Search the internet for “acquisitions” and you will find a wealth of information on the subject. It is a hot topic with advice from all of the investment banks, strategy houses, consultants and the like. You will find the reasons they are undertaken and the reasons they fail. You will find it is generally accepted that there is a high chance of failure. Why then do companies enter into this world where in all probability the end results will not be as envisaged at the outset and what can be done to maximise your chances of success?
I have been working within the IT SME market for the last 25 years and have been actively involved in 6 acquisitions both from a purchaser’s and seller’s perspective. My experience suggests that this market is poorly advised and prepared in how to undertake an acquisition and what is involved. All too often SMEs will not have a corporate finance department who have done multiple transactions before. The task will be left to one or two of the key Executives who may not have undertaken this type of project before and therefore are inadequately prepared for what is likely to be a significant investment for the business. The following is a personal view on some of the tips to consider so that you are not part of the failure statistic.
Acquisitions are undertaken for any number of reasons but generally to:
- Increase capabilities, whether people, resources, geography, products etc
- Build or maintaining competitor advantage whether this is defensive or offensive to protect a market position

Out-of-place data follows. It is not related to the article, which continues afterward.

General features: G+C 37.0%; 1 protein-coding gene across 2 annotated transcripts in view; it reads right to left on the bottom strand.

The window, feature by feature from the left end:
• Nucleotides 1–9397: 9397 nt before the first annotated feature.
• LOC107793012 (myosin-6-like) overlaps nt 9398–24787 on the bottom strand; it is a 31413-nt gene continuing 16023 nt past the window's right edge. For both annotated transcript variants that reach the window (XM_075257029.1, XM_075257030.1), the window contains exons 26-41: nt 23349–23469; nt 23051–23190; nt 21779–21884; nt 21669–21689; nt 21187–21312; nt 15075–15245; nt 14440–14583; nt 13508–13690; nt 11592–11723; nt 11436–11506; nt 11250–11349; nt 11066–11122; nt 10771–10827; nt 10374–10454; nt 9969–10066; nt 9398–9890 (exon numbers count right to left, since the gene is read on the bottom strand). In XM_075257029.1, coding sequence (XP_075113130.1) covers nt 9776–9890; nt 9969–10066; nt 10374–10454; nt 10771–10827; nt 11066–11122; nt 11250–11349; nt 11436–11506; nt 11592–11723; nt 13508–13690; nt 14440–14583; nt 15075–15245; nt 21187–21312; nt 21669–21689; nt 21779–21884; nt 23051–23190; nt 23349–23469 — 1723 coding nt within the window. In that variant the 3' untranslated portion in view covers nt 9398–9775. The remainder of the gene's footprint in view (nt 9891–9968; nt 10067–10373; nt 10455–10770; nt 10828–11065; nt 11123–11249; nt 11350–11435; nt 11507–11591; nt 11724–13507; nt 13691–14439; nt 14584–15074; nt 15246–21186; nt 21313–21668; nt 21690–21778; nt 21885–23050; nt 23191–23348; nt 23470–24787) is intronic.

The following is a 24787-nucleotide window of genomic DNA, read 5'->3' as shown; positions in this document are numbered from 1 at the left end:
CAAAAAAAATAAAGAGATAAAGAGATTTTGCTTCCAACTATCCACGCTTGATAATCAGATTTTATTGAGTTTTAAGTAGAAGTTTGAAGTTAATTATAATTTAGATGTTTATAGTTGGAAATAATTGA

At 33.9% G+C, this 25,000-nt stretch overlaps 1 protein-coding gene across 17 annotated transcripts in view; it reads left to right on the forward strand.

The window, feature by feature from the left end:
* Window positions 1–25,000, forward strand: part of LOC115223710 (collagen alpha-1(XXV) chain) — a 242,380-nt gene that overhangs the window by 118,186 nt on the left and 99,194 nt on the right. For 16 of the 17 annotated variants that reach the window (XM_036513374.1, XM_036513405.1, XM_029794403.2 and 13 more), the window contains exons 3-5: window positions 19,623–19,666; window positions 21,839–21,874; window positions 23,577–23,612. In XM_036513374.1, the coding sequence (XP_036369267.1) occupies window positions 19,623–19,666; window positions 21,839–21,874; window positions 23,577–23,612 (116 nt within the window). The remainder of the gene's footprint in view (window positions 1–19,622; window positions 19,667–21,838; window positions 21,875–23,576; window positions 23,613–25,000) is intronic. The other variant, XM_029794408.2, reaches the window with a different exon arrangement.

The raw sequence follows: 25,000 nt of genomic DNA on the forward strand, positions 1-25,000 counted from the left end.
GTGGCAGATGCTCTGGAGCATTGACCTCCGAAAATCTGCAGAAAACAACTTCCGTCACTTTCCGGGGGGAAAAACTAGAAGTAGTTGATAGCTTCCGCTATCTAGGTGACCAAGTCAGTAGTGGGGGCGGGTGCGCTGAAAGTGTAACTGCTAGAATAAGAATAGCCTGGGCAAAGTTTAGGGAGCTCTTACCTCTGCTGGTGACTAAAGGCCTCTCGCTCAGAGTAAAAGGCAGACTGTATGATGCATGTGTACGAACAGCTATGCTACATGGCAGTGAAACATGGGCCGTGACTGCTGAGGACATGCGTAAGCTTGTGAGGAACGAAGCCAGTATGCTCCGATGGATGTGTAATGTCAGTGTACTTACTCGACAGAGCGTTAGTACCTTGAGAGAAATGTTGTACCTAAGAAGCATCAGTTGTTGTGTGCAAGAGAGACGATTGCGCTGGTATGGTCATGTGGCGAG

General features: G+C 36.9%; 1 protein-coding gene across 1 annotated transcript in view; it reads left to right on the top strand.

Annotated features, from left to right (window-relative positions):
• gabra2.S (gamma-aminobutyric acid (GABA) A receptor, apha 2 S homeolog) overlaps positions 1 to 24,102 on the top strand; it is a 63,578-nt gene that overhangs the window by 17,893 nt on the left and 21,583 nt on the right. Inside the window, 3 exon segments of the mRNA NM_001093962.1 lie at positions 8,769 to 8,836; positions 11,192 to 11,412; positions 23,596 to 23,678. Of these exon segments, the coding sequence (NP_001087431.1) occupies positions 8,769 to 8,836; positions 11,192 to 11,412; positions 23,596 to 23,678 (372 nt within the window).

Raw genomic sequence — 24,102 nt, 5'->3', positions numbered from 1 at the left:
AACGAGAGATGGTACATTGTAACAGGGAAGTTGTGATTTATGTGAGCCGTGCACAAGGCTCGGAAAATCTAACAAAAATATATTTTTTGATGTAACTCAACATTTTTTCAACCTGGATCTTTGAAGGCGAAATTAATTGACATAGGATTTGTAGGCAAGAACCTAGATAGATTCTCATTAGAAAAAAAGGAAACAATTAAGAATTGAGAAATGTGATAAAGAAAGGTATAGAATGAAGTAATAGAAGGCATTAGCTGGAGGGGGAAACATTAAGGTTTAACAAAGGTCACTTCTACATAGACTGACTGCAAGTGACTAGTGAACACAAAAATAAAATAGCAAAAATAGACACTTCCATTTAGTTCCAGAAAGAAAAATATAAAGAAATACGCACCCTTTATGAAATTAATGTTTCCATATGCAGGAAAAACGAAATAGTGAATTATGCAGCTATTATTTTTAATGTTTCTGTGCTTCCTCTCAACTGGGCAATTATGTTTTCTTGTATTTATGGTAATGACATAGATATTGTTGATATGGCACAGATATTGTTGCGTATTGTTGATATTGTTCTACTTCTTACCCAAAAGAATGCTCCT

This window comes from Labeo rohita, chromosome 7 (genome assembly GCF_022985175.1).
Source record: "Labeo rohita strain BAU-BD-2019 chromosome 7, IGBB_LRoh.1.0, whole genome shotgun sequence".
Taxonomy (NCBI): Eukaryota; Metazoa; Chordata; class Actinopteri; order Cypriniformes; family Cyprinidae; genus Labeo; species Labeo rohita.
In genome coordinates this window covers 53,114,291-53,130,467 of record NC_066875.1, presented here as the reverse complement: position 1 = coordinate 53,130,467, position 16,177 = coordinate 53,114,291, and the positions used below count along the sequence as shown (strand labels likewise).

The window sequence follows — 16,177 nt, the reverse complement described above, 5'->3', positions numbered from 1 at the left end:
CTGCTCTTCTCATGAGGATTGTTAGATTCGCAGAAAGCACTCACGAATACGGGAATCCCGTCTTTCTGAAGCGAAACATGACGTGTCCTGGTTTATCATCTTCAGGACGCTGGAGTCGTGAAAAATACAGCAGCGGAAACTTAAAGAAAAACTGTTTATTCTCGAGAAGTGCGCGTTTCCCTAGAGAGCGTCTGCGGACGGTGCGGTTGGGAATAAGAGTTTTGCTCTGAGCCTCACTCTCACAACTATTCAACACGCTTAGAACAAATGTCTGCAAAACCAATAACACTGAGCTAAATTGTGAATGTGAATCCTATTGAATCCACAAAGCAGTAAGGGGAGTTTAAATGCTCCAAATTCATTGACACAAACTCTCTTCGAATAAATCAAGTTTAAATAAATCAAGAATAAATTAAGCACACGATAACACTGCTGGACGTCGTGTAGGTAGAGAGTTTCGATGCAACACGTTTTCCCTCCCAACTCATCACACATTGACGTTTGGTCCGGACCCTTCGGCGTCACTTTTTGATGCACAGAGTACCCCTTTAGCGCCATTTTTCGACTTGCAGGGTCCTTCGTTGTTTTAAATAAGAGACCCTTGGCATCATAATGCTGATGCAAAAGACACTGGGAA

- Diversify from existing market to allow a broader set of products/resources to sell to clients
- Replace or strengthen the leadership team which might come about through smaller tactical acquisitions or more strategic as key personnel look at succession planning
- Cut costs through looking at synergies between companies and how to reduce overlaps and leverage overheads
- Survive just to keep the company alive acquisition is potentially a solution
Assuming you have identified a strategic need for a transaction and a suitable target the steps you take next are critical in ensuring that you have the best possible chance of making the acquisition a success.
My experience suggests that getting a complete understanding of the data at the outset is critical. Think of an iceberg most of it is hidden so too with the key data you need to get you hands on. Whether this is the corporate, statutory, financial, market, product, customer, supply chain, HR, IT, etc it is key that you are able to obtain relevant reliable information and then analyse it. The due diligence process will help you to assimilate the raw information but do you have it all and have you analysed it appropriately? Do you understand how it impacts your current corporate environment as well as the target’s? In effect are you making key decisions based on insight from well grounded factual information? Never has “Caveat Emptor” been more important than before the acquisition.
However, this is just the beginning, as most acquisitions fail after the deal is completed and attention to post acquisition data is critical. How do you get it, analyse it and then act on it? Are things on plan? What adjustments should be made? Who is going to do them?
Whilst most of what I cover seems obvious and just common sense it is important to ensure you consider each part carefully so you don’t end up making a expensive or potentially catastrophic mistake.